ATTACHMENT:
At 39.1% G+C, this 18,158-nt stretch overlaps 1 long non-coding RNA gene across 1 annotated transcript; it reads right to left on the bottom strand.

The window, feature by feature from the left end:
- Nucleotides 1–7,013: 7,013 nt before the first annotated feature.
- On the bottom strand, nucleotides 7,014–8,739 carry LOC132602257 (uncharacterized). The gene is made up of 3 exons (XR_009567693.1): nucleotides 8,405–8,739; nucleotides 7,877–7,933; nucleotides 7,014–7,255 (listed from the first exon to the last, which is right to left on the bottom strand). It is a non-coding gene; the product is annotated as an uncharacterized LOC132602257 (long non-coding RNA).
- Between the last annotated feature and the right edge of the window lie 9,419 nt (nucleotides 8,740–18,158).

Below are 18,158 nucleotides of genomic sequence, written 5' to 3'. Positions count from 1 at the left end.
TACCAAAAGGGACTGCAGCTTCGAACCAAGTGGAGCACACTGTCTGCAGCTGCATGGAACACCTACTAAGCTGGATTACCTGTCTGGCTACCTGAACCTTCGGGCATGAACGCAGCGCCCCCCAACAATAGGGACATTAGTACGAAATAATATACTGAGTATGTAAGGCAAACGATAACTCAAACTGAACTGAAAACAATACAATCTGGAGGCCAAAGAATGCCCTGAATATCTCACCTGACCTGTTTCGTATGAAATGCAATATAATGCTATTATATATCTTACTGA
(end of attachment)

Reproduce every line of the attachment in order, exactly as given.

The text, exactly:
At 39.1% G+C, this 18,158-nt stretch overlaps 1 long non-coding RNA gene across 1 annotated transcript; it reads right to left on the bottom strand.

The window, feature by feature from the left end:
- Nucleotides 1–7,013: 7,013 nt before the first annotated feature.
- On the bottom strand, nucleotides 7,014–8,739 carry LOC132602257 (uncharacterized). The gene is made up of 3 exons (XR_009567693.1): nucleotides 8,405–8,739; nucleotides 7,877–7,933; nucleotides 7,014–7,255 (listed from the first exon to the last, which is right to left on the bottom strand). It is a non-coding gene; the product is annotated as an uncharacterized LOC132602257 (long non-coding RNA).
- Between the last annotated feature and the right edge of the window lie 9,419 nt (nucleotides 8,740–18,158).

Below are 18,158 nucleotides of genomic sequence, written 5' to 3'. Positions count from 1 at the left end.
TACCAAAAGGGACTGCAGCTTCGAACCAAGTGGAGCACACTGTCTGCAGCTGCATGGAACACCTACTAAGCTGGATTACCTGTCTGGCTACCTGAACCTTCGGGCATGAACGCAGCGCCCCCCAACAATAGGGACATTAGTACGAAATAATATACTGAGTATGTAAGGCAAACGATAACTCAAACTGAACTGAAAACAATACAATCTGGAGGCCAAAGAATGCCCTGAATATCTCACCTGACCTGTTTCGTATGAAATGCAATATAATGCTATTATATATCTTACTGA